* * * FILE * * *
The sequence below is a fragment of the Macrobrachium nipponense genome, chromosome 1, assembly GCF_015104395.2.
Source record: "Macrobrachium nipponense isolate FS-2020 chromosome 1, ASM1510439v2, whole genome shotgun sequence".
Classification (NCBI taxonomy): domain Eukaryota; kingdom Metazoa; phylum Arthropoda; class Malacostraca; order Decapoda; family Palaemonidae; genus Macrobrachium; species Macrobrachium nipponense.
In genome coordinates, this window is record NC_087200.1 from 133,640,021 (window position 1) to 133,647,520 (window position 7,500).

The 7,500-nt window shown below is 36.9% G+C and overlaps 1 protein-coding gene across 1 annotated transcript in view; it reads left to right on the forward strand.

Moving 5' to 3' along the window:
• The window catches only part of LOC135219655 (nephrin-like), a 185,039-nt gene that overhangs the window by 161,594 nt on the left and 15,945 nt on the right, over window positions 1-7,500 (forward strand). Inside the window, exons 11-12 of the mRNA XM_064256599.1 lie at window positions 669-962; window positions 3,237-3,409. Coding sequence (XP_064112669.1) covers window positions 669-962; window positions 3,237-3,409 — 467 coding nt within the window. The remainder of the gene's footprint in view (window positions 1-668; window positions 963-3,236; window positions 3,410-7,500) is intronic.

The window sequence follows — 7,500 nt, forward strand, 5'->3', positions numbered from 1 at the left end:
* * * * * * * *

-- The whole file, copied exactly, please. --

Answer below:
The sequence below is a fragment of the Macrobrachium nipponense genome, chromosome 1, assembly GCF_015104395.2.
Source record: "Macrobrachium nipponense isolate FS-2020 chromosome 1, ASM1510439v2, whole genome shotgun sequence".
Classification (NCBI taxonomy): domain Eukaryota; kingdom Metazoa; phylum Arthropoda; class Malacostraca; order Decapoda; family Palaemonidae; genus Macrobrachium; species Macrobrachium nipponense.
In genome coordinates, this window is record NC_087200.1 from 133,640,021 (window position 1) to 133,647,520 (window position 7,500).

The 7,500-nt window shown below is 36.9% G+C and overlaps 1 protein-coding gene across 1 annotated transcript in view; it reads left to right on the forward strand.

Moving 5' to 3' along the window:
• The window catches only part of LOC135219655 (nephrin-like), a 185,039-nt gene that overhangs the window by 161,594 nt on the left and 15,945 nt on the right, over window positions 1-7,500 (forward strand). Inside the window, exons 11-12 of the mRNA XM_064256599.1 lie at window positions 669-962; window positions 3,237-3,409. Coding sequence (XP_064112669.1) covers window positions 669-962; window positions 3,237-3,409 — 467 coding nt within the window. The remainder of the gene's footprint in view (window positions 1-668; window positions 963-3,236; window positions 3,410-7,500) is intronic.

The window sequence follows — 7,500 nt, forward strand, 5'->3', positions numbered from 1 at the left end: